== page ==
(7) Regional Training Course on Incident Command System for Disaster Management – Phuket, Thailand: 10-16 August 2009

Organizers: Asian Disaster Preparedness Center.  This course is designed to enable practitioners to operate efficiently during an incident or event within the Incident Command System (ICS). This course focuses on the management of single resources. The objectives of the ICS course is to provide participants with the in-depth knowledge on Incident Command System, describe the ICS organization appropriate to the complexity of the incident or event and use ICS to manage an incident or event efficiently. The proposed training will offer course work, hands on training with series of table top simulation exercises, lessons learned, good practices and field visit.  For more information, download the brochure from:

(8) Third Central Asia GIS Conference – Bishkek, Kyrgyzstan: 27-28 August 2009

Organizers: Kyrgyz State University for Construction, Transportation & Architecture.  This conference will bring together practitioners from Central Asian countries.  The topics to be discussed include GIS for Environmental Management, Emergency Management, and Health.  UN-SPIDER will be organizing a pre-conference meeting on August 26 and will be providing funding support for experts from the disaster management community to attend this meeting as well as the conference. Further information can be obtained by e-mail: or from the conference website:

(9) World Climate Conference – Geneva, Switzerland: 31 August to 4 September 2009

Organizers: World Meteorological Organization and the World Climate Program.  This conference is arranged around a theme of climate prediction and information for decision making.  It intends to develop an international framework to guide the creation of climate services linking scientific predictions with risk management and adaptation.  For more information, please visit:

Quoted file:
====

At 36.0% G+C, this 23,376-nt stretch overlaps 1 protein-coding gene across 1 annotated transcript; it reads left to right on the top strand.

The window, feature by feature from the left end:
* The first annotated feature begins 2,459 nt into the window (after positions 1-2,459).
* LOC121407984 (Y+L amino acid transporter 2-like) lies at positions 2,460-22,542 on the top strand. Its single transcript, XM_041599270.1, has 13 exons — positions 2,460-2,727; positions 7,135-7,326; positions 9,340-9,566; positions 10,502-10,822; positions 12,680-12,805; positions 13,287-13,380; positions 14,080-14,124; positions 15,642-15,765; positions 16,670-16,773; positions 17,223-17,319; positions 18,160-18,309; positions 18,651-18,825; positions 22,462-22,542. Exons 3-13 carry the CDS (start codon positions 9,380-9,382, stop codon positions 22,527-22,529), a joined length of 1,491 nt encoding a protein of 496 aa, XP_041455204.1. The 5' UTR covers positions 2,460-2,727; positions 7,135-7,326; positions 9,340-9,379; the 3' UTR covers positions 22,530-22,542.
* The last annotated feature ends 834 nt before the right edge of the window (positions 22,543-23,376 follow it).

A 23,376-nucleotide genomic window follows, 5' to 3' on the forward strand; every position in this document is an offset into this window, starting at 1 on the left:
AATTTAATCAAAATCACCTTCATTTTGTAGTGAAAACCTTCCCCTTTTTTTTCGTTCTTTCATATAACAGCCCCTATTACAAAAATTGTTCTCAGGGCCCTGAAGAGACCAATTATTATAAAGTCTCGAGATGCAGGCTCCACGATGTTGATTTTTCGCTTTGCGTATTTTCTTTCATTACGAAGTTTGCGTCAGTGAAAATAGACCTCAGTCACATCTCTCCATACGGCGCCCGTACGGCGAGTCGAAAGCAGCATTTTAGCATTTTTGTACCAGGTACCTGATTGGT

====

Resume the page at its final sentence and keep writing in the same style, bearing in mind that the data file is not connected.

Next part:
(10) 18th Regional Training Course on Community Based Disaster Risk Reduction (CBDRR) – Bangkok, Thailand: 31 Aug – 11 Sept 2009

Organizer: Asian Disaster Preparedness Center (ADPC).  The CBDRR course provides an opportunity for practitioners to learn essential skills and knowledge in community-based disaster risk management to address implementation challenges in a systematic manner. CBDRR participants acquire tools and obtain knowledge on how to design and implement programs for reducing disaster risks and vulnerability and building community capacity to promote a "culture of safety." For inquiries, send email to

(11) 10th International Conference on Structural Safety and Reliability – Osaka, Japan: September 13-17, 2009

Organizers: International Association for Structural Safety and Reliability.  This conference provides the opportunity for scientists and engineers to share knowledge, experience, and information on structural safety and reliability. Special emphasis will be placed on advanced technologies, analytical and computational methods of risk analysis, damage assessment, social aspects, and urban planning.

D. Useful Resources

(12) World Health Statistics 2009, WHO

WHO published its annual compilation of data from its 193 Member States, and includes a summary of progress towards the health-related Millennium Development Goals and targets.  The edition contains a new section on reported cases of selected infectious diseases.  To download the report, available in all UN languages,
go to:

(13) Nepal: Political and Economic Update, ADB, 2009